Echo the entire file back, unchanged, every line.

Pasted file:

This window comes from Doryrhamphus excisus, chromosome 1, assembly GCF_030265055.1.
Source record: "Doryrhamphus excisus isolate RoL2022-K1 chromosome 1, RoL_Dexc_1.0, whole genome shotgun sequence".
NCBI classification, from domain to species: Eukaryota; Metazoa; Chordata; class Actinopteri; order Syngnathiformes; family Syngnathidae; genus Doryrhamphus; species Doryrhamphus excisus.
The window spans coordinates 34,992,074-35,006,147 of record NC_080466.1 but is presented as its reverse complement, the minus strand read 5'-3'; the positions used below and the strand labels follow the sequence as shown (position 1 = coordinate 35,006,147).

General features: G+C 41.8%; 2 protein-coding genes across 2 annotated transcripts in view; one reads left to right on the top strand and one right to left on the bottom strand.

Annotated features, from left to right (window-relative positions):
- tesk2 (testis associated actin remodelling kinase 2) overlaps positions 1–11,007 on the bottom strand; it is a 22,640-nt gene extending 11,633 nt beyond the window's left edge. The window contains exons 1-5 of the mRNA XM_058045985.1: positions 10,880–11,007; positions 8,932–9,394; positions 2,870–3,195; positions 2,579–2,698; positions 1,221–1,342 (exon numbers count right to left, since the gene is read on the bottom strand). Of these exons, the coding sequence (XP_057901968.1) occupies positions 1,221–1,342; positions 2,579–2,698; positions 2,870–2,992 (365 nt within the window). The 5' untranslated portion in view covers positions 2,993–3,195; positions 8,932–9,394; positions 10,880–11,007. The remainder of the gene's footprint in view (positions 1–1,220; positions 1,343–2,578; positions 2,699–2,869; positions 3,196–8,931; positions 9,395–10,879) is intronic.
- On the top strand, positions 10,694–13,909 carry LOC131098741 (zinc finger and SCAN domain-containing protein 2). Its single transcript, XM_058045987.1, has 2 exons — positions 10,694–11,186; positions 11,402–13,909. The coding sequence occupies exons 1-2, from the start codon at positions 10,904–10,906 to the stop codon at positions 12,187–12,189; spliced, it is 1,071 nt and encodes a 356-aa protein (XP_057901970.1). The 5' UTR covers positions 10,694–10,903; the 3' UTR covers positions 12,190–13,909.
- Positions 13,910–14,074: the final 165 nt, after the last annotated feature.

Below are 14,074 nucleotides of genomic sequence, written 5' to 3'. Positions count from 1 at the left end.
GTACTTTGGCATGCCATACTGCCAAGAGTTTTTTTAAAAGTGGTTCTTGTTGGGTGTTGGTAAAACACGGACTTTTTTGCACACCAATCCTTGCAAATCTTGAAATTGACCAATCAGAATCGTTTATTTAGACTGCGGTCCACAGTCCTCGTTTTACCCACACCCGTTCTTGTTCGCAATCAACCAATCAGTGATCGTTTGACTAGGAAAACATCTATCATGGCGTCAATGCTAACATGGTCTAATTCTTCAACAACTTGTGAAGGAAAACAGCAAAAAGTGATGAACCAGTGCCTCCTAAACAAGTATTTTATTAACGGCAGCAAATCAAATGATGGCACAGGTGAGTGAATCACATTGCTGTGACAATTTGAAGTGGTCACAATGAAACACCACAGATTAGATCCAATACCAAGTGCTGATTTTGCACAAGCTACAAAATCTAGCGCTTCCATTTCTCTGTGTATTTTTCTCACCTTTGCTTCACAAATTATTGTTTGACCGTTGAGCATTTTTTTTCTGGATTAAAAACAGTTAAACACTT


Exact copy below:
This window comes from Doryrhamphus excisus, chromosome 1, assembly GCF_030265055.1.
Source record: "Doryrhamphus excisus isolate RoL2022-K1 chromosome 1, RoL_Dexc_1.0, whole genome shotgun sequence".
NCBI classification, from domain to species: Eukaryota; Metazoa; Chordata; class Actinopteri; order Syngnathiformes; family Syngnathidae; genus Doryrhamphus; species Doryrhamphus excisus.
The window spans coordinates 34,992,074-35,006,147 of record NC_080466.1 but is presented as its reverse complement, the minus strand read 5'-3'; the positions used below and the strand labels follow the sequence as shown (position 1 = coordinate 35,006,147).

General features: G+C 41.8%; 2 protein-coding genes across 2 annotated transcripts in view; one reads left to right on the top strand and one right to left on the bottom strand.

Annotated features, from left to right (window-relative positions):
- tesk2 (testis associated actin remodelling kinase 2) overlaps positions 1–11,007 on the bottom strand; it is a 22,640-nt gene extending 11,633 nt beyond the window's left edge. The window contains exons 1-5 of the mRNA XM_058045985.1: positions 10,880–11,007; positions 8,932–9,394; positions 2,870–3,195; positions 2,579–2,698; positions 1,221–1,342 (exon numbers count right to left, since the gene is read on the bottom strand). Of these exons, the coding sequence (XP_057901968.1) occupies positions 1,221–1,342; positions 2,579–2,698; positions 2,870–2,992 (365 nt within the window). The 5' untranslated portion in view covers positions 2,993–3,195; positions 8,932–9,394; positions 10,880–11,007. The remainder of the gene's footprint in view (positions 1–1,220; positions 1,343–2,578; positions 2,699–2,869; positions 3,196–8,931; positions 9,395–10,879) is intronic.
- On the top strand, positions 10,694–13,909 carry LOC131098741 (zinc finger and SCAN domain-containing protein 2). Its single transcript, XM_058045987.1, has 2 exons — positions 10,694–11,186; positions 11,402–13,909. The coding sequence occupies exons 1-2, from the start codon at positions 10,904–10,906 to the stop codon at positions 12,187–12,189; spliced, it is 1,071 nt and encodes a 356-aa protein (XP_057901970.1). The 5' UTR covers positions 10,694–10,903; the 3' UTR covers positions 12,190–13,909.
- Positions 13,910–14,074: the final 165 nt, after the last annotated feature.

Below are 14,074 nucleotides of genomic sequence, written 5' to 3'. Positions count from 1 at the left end.
GTACTTTGGCATGCCATACTGCCAAGAGTTTTTTTAAAAGTGGTTCTTGTTGGGTGTTGGTAAAACACGGACTTTTTTGCACACCAATCCTTGCAAATCTTGAAATTGACCAATCAGAATCGTTTATTTAGACTGCGGTCCACAGTCCTCGTTTTACCCACACCCGTTCTTGTTCGCAATCAACCAATCAGTGATCGTTTGACTAGGAAAACATCTATCATGGCGTCAATGCTAACATGGTCTAATTCTTCAACAACTTGTGAAGGAAAACAGCAAAAAGTGATGAACCAGTGCCTCCTAAACAAGTATTTTATTAACGGCAGCAAATCAAATGATGGCACAGGTGAGTGAATCACATTGCTGTGACAATTTGAAGTGGTCACAATGAAACACCACAGATTAGATCCAATACCAAGTGCTGATTTTGCACAAGCTACAAAATCTAGCGCTTCCATTTCTCTGTGTATTTTTCTCACCTTTGCTTCACAAATTATTGTTTGACCGTTGAGCATTTTTTTTCTGGATTAAAAACAGTTAAACACTT